For ADHD professionals, know that intense people are becoming self-aware. A psychiatrist, psychologist, school counselor, coach, or pediatrician who has a solid understanding of intensity will always be valued. This doesn’t mean the end of your involvement with these people. It’s only the beginning of what should be a much more satisfying journey together, one where you can actually offer some help in development of their inherent gifts and a better understanding of their distress.
Important Points for the Impatient
- There is no proof of ADHD as a disorder. There exists no objective method of diagnosis for ADHD. Even the neuroimaging studies have failed to produce adequate tests with comparisons to “normal” brains in subjects of the same age.
- If there is no proof of disorder, there is no cure offered, and the treatment used to manage the condition can be deadly, we have to look for another explanation. If there is an alternate explanation that offers a better outcome, in good conscience doctors should be required to consider it. Adherence to the Hippocratic oath should require them to consider it. We should consider it for ourselves.
©2012 by Martha Burge. All rights reserved.
Reprinted with permission of the publisher, Conari Press,
an imprint of Red Wheel/Weiser, LLC. www.redwheelweiser.com.
This article was adapted with permission from the book:
The ADD Myth: How to Cultivate the Unique Gifts of Intense Personalities
by Martha Burge.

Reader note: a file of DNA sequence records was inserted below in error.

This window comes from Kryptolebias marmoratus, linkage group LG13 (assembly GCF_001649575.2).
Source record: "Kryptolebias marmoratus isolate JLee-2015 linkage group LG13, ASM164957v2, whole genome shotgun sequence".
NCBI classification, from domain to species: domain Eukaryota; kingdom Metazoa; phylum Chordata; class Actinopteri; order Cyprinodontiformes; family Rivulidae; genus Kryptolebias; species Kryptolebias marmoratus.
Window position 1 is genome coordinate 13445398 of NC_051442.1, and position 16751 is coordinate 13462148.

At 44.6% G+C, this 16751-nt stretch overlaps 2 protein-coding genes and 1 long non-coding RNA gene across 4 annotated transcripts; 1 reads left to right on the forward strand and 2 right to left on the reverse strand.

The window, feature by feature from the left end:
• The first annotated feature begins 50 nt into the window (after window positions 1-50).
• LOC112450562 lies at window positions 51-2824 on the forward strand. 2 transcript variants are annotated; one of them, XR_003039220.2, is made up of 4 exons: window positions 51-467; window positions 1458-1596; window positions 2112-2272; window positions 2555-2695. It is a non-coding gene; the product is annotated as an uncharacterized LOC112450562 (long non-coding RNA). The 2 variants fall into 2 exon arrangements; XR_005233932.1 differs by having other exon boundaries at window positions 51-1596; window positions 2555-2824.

ADHD coach Martha Burge proposes that what is commonly understood as ADHD is actually five intense personality traits: sensual, psychomotor, intellectual, creative, and emotional. Once properly understood, people with these intense personality traits can develop them into gifts. The ADD Myth raises awareness of the underlying condition of intensity, and helps people who previously thought of themselves as broken develop more fulfilling lives.
Click here for more info or to order this book on Amazon
About the Author
Martha Burge is an ADHD coach, mother to two sons diagnosed with ADHD, and a very intense person. She holds a BA in Psychology, an MA in Organizational Development, and coaches adults with ADHD, gifted adults and parents of intense and gifted children. She speaks to groups (including the Celebrate Your Life conference in Chicago in June, 2012). She is active in the Mensa community and is a trusted coach to Mensa members. Visit her website at http://www.intensitycoaching.com/